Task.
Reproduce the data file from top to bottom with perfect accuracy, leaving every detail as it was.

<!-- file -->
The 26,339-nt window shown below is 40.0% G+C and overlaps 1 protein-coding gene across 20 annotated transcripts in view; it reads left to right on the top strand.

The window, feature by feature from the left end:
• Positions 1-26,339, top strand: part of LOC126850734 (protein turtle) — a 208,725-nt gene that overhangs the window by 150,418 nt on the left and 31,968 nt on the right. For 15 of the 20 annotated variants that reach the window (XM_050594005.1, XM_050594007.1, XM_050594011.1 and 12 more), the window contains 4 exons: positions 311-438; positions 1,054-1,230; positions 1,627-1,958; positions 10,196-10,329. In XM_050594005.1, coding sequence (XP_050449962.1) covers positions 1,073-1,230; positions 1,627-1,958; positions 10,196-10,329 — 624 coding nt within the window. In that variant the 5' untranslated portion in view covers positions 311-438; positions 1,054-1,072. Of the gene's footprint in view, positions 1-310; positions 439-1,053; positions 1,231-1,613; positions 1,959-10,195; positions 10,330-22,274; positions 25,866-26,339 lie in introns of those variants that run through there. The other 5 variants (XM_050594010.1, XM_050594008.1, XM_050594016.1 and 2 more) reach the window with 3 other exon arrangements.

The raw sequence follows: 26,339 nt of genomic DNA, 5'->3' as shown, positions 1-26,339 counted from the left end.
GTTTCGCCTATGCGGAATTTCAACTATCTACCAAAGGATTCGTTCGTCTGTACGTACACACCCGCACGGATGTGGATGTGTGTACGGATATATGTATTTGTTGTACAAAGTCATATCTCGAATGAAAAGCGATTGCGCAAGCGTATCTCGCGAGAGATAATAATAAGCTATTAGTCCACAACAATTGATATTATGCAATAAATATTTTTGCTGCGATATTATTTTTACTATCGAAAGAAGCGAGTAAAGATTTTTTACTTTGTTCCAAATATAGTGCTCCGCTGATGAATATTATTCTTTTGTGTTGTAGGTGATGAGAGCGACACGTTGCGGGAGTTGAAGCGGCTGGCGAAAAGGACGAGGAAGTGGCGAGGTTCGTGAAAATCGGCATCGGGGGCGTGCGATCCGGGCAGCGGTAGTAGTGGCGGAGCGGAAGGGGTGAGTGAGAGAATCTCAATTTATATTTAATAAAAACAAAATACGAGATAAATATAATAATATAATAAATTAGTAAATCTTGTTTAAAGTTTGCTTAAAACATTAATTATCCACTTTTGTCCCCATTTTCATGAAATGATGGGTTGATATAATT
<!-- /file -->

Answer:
The 26,339-nt window shown below is 40.0% G+C and overlaps 1 protein-coding gene across 20 annotated transcripts in view; it reads left to right on the top strand.

The window, feature by feature from the left end:
• Positions 1-26,339, top strand: part of LOC126850734 (protein turtle) — a 208,725-nt gene that overhangs the window by 150,418 nt on the left and 31,968 nt on the right. For 15 of the 20 annotated variants that reach the window (XM_050594005.1, XM_050594007.1, XM_050594011.1 and 12 more), the window contains 4 exons: positions 311-438; positions 1,054-1,230; positions 1,627-1,958; positions 10,196-10,329. In XM_050594005.1, coding sequence (XP_050449962.1) covers positions 1,073-1,230; positions 1,627-1,958; positions 10,196-10,329 — 624 coding nt within the window. In that variant the 5' untranslated portion in view covers positions 311-438; positions 1,054-1,072. Of the gene's footprint in view, positions 1-310; positions 439-1,053; positions 1,231-1,613; positions 1,959-10,195; positions 10,330-22,274; positions 25,866-26,339 lie in introns of those variants that run through there. The other 5 variants (XM_050594010.1, XM_050594008.1, XM_050594016.1 and 2 more) reach the window with 3 other exon arrangements.

The raw sequence follows: 26,339 nt of genomic DNA, 5'->3' as shown, positions 1-26,339 counted from the left end.
GTTTCGCCTATGCGGAATTTCAACTATCTACCAAAGGATTCGTTCGTCTGTACGTACACACCCGCACGGATGTGGATGTGTGTACGGATATATGTATTTGTTGTACAAAGTCATATCTCGAATGAAAAGCGATTGCGCAAGCGTATCTCGCGAGAGATAATAATAAGCTATTAGTCCACAACAATTGATATTATGCAATAAATATTTTTGCTGCGATATTATTTTTACTATCGAAAGAAGCGAGTAAAGATTTTTTACTTTGTTCCAAATATAGTGCTCCGCTGATGAATATTATTCTTTTGTGTTGTAGGTGATGAGAGCGACACGTTGCGGGAGTTGAAGCGGCTGGCGAAAAGGACGAGGAAGTGGCGAGGTTCGTGAAAATCGGCATCGGGGGCGTGCGATCCGGGCAGCGGTAGTAGTGGCGGAGCGGAAGGGGTGAGTGAGAGAATCTCAATTTATATTTAATAAAAACAAAATACGAGATAAATATAATAATATAATAAATTAGTAAATCTTGTTTAAAGTTTGCTTAAAACATTAATTATCCACTTTTGTCCCCATTTTCATGAAATGATGGGTTGATATAATT